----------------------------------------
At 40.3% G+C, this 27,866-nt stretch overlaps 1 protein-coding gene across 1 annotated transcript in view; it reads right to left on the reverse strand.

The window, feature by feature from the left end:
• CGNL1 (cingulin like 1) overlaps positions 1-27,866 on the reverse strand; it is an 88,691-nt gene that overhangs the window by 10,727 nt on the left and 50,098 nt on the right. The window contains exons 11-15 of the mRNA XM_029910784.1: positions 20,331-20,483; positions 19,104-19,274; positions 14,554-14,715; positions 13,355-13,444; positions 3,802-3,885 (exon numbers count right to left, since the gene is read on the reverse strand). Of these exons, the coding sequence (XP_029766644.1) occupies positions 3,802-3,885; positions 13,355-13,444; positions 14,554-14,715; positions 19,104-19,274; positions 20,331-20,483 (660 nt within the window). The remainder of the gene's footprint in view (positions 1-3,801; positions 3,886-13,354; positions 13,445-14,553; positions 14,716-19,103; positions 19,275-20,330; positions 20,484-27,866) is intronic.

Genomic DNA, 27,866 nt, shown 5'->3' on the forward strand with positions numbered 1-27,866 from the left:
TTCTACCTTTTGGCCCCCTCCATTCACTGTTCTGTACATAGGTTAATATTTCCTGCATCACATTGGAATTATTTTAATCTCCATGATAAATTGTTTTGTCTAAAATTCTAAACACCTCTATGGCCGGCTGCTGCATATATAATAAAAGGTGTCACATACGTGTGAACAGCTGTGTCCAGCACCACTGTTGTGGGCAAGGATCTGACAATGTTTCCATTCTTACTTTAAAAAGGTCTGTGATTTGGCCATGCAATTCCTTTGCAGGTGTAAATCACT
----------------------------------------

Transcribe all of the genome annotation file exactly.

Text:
At 40.3% G+C, this 27,866-nt stretch overlaps 1 protein-coding gene across 1 annotated transcript in view; it reads right to left on the reverse strand.

The window, feature by feature from the left end:
• CGNL1 (cingulin like 1) overlaps positions 1-27,866 on the reverse strand; it is an 88,691-nt gene that overhangs the window by 10,727 nt on the left and 50,098 nt on the right. The window contains exons 11-15 of the mRNA XM_029910784.1: positions 20,331-20,483; positions 19,104-19,274; positions 14,554-14,715; positions 13,355-13,444; positions 3,802-3,885 (exon numbers count right to left, since the gene is read on the reverse strand). Of these exons, the coding sequence (XP_029766644.1) occupies positions 3,802-3,885; positions 13,355-13,444; positions 14,554-14,715; positions 19,104-19,274; positions 20,331-20,483 (660 nt within the window). The remainder of the gene's footprint in view (positions 1-3,801; positions 3,886-13,354; positions 13,445-14,553; positions 14,716-19,103; positions 19,275-20,330; positions 20,484-27,866) is intronic.

Genomic DNA, 27,866 nt, shown 5'->3' on the forward strand with positions numbered 1-27,866 from the left:
TTCTACCTTTTGGCCCCCTCCATTCACTGTTCTGTACATAGGTTAATATTTCCTGCATCACATTGGAATTATTTTAATCTCCATGATAAATTGTTTTGTCTAAAATTCTAAACACCTCTATGGCCGGCTGCTGCATATATAATAAAAGGTGTCACATACGTGTGAACAGCTGTGTCCAGCACCACTGTTGTGGGCAAGGATCTGACAATGTTTCCATTCTTACTTTAAAAAGGTCTGTGATTTGGCCATGCAATTCCTTTGCAGGTGTAAATCACT